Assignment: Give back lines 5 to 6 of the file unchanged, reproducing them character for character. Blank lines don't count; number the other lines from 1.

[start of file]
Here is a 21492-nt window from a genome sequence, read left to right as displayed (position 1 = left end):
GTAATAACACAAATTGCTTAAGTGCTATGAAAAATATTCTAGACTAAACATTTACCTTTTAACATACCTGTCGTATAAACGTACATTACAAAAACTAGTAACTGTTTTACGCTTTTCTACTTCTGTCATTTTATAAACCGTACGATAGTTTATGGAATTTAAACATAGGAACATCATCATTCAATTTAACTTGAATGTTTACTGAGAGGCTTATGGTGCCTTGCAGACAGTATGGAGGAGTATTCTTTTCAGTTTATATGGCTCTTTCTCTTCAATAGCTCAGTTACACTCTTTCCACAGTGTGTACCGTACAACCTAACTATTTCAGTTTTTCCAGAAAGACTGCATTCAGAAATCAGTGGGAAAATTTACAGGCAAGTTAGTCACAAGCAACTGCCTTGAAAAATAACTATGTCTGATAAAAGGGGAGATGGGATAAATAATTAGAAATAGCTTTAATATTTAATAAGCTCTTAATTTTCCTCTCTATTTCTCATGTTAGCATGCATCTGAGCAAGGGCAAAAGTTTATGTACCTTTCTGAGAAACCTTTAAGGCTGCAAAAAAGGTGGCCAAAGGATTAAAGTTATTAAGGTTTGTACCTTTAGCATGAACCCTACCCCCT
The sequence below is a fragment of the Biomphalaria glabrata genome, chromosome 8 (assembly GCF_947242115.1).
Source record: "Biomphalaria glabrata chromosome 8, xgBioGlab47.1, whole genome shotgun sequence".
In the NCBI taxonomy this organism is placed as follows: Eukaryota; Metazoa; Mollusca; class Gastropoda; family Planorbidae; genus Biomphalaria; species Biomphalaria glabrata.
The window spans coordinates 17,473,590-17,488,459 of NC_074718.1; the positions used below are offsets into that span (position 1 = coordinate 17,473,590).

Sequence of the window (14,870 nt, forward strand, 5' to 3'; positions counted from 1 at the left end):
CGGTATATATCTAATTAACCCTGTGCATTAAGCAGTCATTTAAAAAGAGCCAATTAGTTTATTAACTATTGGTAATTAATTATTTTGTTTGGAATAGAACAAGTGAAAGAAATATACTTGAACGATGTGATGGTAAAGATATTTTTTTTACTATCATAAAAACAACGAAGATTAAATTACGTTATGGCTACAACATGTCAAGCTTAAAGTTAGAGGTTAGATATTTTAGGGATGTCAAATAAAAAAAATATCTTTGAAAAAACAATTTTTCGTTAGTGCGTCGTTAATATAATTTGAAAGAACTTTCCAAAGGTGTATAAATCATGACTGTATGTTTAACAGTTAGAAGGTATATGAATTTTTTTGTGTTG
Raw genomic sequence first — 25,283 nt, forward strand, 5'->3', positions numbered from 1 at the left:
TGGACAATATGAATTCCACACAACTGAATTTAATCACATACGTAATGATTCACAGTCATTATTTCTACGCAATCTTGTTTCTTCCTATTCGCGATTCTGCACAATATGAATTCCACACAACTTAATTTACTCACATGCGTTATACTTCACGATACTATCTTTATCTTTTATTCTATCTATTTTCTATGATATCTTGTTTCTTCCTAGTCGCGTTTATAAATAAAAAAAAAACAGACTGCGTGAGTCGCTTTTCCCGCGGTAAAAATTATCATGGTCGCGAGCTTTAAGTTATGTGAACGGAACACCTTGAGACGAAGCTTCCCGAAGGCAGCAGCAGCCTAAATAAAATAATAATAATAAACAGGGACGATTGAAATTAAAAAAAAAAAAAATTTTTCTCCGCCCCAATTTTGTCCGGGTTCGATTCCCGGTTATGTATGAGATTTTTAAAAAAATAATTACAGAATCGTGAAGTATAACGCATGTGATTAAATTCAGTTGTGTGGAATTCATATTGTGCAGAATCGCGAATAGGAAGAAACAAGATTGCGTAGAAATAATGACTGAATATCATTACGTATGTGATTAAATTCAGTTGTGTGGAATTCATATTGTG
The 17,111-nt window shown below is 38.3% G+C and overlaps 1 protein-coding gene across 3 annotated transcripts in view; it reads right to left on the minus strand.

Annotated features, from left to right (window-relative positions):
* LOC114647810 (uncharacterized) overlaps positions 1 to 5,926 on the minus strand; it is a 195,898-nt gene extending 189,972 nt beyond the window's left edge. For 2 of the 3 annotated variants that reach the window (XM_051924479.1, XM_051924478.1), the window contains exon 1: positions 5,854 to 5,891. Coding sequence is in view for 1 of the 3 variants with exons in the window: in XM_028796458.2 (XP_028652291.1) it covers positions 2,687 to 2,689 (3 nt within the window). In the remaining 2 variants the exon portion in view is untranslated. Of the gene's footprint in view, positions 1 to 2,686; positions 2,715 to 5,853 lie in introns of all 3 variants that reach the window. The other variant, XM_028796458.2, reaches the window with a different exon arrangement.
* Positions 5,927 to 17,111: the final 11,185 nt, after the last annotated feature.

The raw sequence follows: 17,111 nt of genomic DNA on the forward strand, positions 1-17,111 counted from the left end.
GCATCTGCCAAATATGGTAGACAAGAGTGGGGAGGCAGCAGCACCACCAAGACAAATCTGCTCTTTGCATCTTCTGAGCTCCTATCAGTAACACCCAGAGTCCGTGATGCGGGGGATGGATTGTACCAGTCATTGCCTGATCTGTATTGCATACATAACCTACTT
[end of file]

In the NCBI taxonomy this organism is placed as follows: Eukaryota; Metazoa; Mollusca; class Gastropoda; family Planorbidae; genus Biomphalaria; species Biomphalaria glabrata.
The window spans coordinates 17,473,590-17,488,459 of NC_074718.1; the positions used below are offsets into that span (position 1 = coordinate 17,473,590).